A glut of indisputable research now shows that there is no greater return on investment than unlocking the full extent of your organization’s human capital. Our employee engagement training for leaders focuses on giving your team the tools to raise their energy as well as the energy of their colleagues. Their level of performance is directly correlated to their level of engagement , which in turn is dictated by their level of energy.

Success is a byproduct of that energy: the more energy you have, the more successful you and your organization will be. The greater your ability to raise the energy levels of those around you (and get their Buy In) the more effective you will be leading others and having them perform at their best.

What could your organization achieve if it could access its workforce’s full potential? What would stand in your way if your employees showed up at work with two, three or four times the energy they now have?

What would be possible if your entire team adopted new “Anything is Possible!” perspectives? A perspective not filled with new-age, wishy-washy, positive thinking but a perspective that is grounded in knowing that now: whatever was limiting you before is no longer present; you have a set of new tools to shift your perspective whenever you need to; you and your team can raise your level of energy when needed.

Studies prove that higher Average Resonating Levels of energy are associated with higher levels of satisfaction in all areas of your life: leadership, finances, relationships, personal development, achievement, etc. Your current overall energy (or state of consciousness, awareness or engagement) consists of every thought, feeling, and emotion you’ve had up up to the present moment. Each of these experiences are like tiny filters that form the lens through which you view, interpret and experience the world today. That lens is your perspective, and it determines how readily you are able to tap your full potential. Most lenses are clouded with filters that limit our potential, however continuous awareness eventually brings increased power and freedom.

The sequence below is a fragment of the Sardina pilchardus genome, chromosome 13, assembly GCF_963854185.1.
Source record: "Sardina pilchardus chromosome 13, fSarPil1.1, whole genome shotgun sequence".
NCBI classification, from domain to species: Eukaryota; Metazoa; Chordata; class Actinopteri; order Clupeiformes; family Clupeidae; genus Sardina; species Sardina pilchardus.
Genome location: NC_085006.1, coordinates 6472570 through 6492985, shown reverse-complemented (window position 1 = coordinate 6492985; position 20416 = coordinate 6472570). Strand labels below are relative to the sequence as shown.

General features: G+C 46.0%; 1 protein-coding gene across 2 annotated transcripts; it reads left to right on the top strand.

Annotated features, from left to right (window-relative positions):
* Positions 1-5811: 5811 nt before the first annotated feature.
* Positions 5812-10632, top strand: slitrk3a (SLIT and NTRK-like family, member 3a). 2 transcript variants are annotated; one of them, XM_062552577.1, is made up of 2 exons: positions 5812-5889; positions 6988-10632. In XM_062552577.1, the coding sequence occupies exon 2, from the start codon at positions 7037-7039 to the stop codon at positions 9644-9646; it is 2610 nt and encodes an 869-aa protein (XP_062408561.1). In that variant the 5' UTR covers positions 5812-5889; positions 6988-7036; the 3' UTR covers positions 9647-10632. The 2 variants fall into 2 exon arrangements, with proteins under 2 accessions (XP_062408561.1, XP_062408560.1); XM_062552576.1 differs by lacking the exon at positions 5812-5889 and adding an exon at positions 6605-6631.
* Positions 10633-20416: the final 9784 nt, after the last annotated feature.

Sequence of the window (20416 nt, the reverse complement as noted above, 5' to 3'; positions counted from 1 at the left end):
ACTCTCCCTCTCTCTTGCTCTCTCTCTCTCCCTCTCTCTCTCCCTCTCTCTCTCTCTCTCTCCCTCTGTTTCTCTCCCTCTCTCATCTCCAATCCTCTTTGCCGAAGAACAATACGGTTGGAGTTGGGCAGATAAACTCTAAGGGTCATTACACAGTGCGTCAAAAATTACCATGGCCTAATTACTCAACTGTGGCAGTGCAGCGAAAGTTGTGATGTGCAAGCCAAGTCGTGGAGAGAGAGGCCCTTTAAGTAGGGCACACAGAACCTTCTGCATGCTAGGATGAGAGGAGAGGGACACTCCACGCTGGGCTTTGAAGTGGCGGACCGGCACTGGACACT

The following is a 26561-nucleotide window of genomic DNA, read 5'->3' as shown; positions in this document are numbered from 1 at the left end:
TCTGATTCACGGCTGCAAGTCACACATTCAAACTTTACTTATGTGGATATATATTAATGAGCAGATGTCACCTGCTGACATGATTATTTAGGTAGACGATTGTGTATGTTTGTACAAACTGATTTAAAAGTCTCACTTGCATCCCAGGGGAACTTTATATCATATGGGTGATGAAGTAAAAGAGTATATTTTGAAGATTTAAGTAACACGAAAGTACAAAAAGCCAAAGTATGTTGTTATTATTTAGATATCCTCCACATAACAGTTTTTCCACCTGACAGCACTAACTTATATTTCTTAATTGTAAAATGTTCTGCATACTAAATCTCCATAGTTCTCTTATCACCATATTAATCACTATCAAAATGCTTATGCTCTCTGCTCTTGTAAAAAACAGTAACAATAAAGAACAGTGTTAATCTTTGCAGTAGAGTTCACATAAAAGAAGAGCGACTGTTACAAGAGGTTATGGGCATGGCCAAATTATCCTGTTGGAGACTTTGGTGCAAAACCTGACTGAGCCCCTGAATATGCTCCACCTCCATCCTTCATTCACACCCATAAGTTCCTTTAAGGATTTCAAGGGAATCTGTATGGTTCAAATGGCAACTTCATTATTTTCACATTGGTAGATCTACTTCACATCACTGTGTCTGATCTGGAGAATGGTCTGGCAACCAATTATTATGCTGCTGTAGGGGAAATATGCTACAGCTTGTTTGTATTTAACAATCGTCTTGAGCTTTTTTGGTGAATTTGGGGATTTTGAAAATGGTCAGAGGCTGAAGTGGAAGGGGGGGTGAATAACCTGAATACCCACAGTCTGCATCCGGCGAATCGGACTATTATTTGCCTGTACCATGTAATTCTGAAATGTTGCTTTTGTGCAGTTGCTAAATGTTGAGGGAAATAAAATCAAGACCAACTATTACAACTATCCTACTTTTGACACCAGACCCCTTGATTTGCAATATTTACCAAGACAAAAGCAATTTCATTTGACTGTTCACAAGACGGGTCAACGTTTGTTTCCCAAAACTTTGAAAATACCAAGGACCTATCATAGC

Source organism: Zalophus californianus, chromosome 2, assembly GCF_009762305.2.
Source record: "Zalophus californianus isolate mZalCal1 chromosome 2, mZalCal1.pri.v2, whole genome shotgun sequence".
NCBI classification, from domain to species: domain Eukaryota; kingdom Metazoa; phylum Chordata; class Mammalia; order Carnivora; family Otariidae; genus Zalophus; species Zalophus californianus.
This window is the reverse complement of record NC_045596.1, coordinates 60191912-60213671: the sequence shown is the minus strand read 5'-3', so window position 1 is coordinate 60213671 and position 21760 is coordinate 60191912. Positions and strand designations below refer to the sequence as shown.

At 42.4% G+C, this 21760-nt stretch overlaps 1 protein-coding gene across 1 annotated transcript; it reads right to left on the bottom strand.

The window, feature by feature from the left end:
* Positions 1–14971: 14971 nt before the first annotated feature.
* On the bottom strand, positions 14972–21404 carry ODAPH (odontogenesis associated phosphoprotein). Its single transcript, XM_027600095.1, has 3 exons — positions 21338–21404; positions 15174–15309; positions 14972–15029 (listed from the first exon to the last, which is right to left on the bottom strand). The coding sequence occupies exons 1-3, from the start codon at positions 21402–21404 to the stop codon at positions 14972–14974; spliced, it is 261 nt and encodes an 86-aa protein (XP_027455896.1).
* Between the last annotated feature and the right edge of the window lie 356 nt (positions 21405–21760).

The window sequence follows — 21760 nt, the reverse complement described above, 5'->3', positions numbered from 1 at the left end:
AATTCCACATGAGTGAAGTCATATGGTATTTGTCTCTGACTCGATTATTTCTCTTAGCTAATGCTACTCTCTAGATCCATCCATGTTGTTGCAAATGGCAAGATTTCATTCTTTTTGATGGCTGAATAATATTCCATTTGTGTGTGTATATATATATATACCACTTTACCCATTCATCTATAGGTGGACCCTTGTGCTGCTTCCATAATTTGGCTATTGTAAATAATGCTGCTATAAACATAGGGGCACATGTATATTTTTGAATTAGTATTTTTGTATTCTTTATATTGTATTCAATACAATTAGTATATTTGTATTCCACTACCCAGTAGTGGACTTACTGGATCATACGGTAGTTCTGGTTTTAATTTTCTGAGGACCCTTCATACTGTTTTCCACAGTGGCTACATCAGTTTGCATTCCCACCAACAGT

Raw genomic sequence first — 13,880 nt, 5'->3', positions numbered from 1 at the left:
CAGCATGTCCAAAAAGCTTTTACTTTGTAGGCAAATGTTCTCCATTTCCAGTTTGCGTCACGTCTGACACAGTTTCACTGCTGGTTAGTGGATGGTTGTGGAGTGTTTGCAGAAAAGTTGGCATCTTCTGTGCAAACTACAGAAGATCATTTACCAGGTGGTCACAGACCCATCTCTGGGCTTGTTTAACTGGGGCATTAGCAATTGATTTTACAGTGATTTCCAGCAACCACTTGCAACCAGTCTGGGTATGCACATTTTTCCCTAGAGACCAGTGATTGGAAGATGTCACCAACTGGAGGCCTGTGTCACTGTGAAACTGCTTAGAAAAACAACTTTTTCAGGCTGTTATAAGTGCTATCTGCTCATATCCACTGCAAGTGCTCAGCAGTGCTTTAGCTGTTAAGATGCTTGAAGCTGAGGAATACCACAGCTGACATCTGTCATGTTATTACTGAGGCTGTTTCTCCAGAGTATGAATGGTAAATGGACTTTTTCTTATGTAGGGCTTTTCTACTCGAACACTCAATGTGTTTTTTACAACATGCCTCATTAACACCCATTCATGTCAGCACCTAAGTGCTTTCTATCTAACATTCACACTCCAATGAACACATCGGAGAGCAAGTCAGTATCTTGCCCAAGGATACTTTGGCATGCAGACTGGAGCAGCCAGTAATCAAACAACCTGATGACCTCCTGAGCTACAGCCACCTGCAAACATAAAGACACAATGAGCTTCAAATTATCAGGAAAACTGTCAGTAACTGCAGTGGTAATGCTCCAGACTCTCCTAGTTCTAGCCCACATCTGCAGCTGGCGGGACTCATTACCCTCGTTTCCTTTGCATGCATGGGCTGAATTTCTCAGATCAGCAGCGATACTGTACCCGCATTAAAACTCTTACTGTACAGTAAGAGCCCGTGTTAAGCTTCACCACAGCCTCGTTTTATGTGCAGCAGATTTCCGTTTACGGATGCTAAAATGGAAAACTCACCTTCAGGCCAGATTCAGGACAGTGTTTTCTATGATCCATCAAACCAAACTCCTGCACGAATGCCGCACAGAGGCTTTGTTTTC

Imagine you wake up one day to discover that you are living in a home that is seven stories tall, with wrap-around balconies on each floor. As you ascend your home you find that each story has a different view of the surrounding neighborhood. Every balcony gives you a unique perspective and a new choice that allows you to respond in a way that you might not have previously considered. The higher you rise, the more expansive the views- and the more you’re able to tap into all of your energy. For example, from the third floor you have three views and three different choices, but from the seventh floor you now have seven unique options from which to choose.

We all live in these seven-story buildings, but few of us ever venture off the first few floors. This limits our potential since the first few floors are catabolic (draining and destructive). Living on the bottom levels means we tend to react to our circumstances, not realizing we have other options available to us. Each higher perspective gives us increasing power and freedom and new ways to respond to any given situation. Our employee engagement training for managers will help your team view the world from each of these seven stories, so they can raise their energy when needed, and lead more productively by consciously choosing the most advantageous approach.

 

Ascanio Pignatelli is an employee engagement expert. He is an award winning speaker, seminar leader, coach, and author of the forthcoming book Lead from Need: Raising Employee Engagement from the Core. He is the founder of ApexCEO, an executive coaching and leadership development group that helps executives develop the leadership and communication skills to create more engaging workplaces. To find out how Ascanio can help your next speaking event or executive leadership / employee engagement workshops please call 310.913.2313.